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post #1 of 26 Old 03-24-2009 Thread Starter
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Sailing w/two head sails

I was just curious if anyone ever sails with two heads sails... on the same head stay! I can't say I've ever seen this done in person. Maybe pictures in a magazine or something.

I have a 23 O'day Tempest that came with two jibs. It never occured to me to hoist them both on a long downwind run and pass on the main, but is this possible or efficient? Pros or cons? Anyone?

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post #2 of 26 Old 03-24-2009
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are they the same size? I have never heard of someone flying 2 sails on the same stay, the person may have just gotten a new sail and kept the old one or one is larger than the other

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post #3 of 26 Old 03-24-2009 Thread Starter
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Yes one is a little newer than the other. I realize that the newer one was purchased to replace the older one by the PO.

They are very close to the same size. Maybe a couple sq ft difference. My thought was running them both up and not using the main, and also not having to rig a preventer for the main.

Just curious if anyone does this...
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post #4 of 26 Old 03-24-2009
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It was a common practice when sailing downwind in the trade winds.

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post #5 of 26 Old 03-24-2009
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I have seen that a couple of times but never tried it myself. I do have the rigging to try it but just go wing on wing. I think under higher winds you might have a tendency to push the bow down a bit, not sure though.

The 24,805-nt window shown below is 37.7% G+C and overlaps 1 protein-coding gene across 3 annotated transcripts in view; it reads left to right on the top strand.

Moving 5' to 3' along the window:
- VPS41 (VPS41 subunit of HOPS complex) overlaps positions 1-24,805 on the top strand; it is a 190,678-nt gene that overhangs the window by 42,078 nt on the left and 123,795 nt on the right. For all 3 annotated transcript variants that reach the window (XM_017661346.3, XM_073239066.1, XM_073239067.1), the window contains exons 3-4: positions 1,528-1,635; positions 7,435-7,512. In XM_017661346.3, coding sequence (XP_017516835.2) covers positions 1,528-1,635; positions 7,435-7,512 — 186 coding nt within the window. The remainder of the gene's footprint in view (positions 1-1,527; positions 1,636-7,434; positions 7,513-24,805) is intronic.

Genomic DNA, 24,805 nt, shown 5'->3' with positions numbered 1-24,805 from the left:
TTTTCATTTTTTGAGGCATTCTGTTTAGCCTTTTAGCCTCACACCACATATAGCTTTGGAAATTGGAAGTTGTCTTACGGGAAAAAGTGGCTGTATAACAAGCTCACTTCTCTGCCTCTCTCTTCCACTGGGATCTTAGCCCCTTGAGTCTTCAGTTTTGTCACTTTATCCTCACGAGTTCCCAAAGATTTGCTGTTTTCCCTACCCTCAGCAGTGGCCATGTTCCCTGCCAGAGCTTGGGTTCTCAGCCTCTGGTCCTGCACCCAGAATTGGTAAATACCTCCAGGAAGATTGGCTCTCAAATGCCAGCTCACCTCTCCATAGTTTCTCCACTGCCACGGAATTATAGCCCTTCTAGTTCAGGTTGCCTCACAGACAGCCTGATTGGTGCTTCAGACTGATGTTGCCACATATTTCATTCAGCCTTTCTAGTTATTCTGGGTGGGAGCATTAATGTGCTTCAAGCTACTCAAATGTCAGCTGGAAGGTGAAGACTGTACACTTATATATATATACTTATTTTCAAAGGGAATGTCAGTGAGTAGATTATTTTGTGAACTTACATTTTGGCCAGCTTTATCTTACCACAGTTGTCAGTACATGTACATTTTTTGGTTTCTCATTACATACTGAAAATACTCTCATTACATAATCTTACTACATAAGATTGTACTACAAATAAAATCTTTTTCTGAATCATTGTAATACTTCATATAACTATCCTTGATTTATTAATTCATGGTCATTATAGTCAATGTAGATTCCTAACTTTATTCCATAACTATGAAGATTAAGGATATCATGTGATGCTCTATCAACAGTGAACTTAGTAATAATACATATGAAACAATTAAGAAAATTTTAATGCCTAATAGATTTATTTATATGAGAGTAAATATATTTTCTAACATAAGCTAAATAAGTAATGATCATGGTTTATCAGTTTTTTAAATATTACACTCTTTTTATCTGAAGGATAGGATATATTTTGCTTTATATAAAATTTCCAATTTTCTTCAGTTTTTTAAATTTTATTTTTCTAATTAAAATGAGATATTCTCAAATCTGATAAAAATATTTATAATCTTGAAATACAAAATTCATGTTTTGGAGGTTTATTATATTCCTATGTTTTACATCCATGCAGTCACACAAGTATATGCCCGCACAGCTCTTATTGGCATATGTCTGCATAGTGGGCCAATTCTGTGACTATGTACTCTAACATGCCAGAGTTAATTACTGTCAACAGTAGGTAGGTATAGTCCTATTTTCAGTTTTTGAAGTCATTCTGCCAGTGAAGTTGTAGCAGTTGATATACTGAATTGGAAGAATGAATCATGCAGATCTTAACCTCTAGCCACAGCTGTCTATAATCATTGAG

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post #6 of 26 Old 03-24-2009
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I've done it with hank-on sails. You stagger the hanks as you put them on. With a twin-groove roller furler extrusion it can also be done.

Here's a Dana 24 in action with twin-headsails:

[IMG][/IMG]


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post #7 of 26 Old 03-24-2009
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Man that is sweet, learn somethin new everyday

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post #8 of 26 Old 03-25-2009
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As I mentioned in another thread, I just checked out a Cal 36 with twin forestays that apparently is set-up to run two headsails. Seems like that would be easier/safer than hank two onto one stay.

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post #9 of 26 Old 03-25-2009
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I've done it while racing downwind in 18-25 kt winds. Having never done it before, I was apprehensive about raising the twin jibs in that much wind, but we sailed downwind all night, and found that the boat was very stable, and our ability to control the boat was never in doubt. The boat did a lot of surfing that night! By comparison, we saw a number of spinnakers shredded by the wind, but the much stronger sailcloth of the twin jibs was never close to being overstressed.

In the strongest winds, I doubt that a spinnaker would have been significantly faster, but a spinnaker would have been harder to control in that much wind. As the wind eased into the 18 kt range, I think the spinnaker would have been faster.

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post #10 of 26 Old 03-25-2009
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Another common variant of the idea was to pole out two identical headsails, and then use sheet to tiller steering to automatically correct the heading... this was often referred to as a Twistle rig.

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—Cpt. Mal Reynolds, Serenity (edited)

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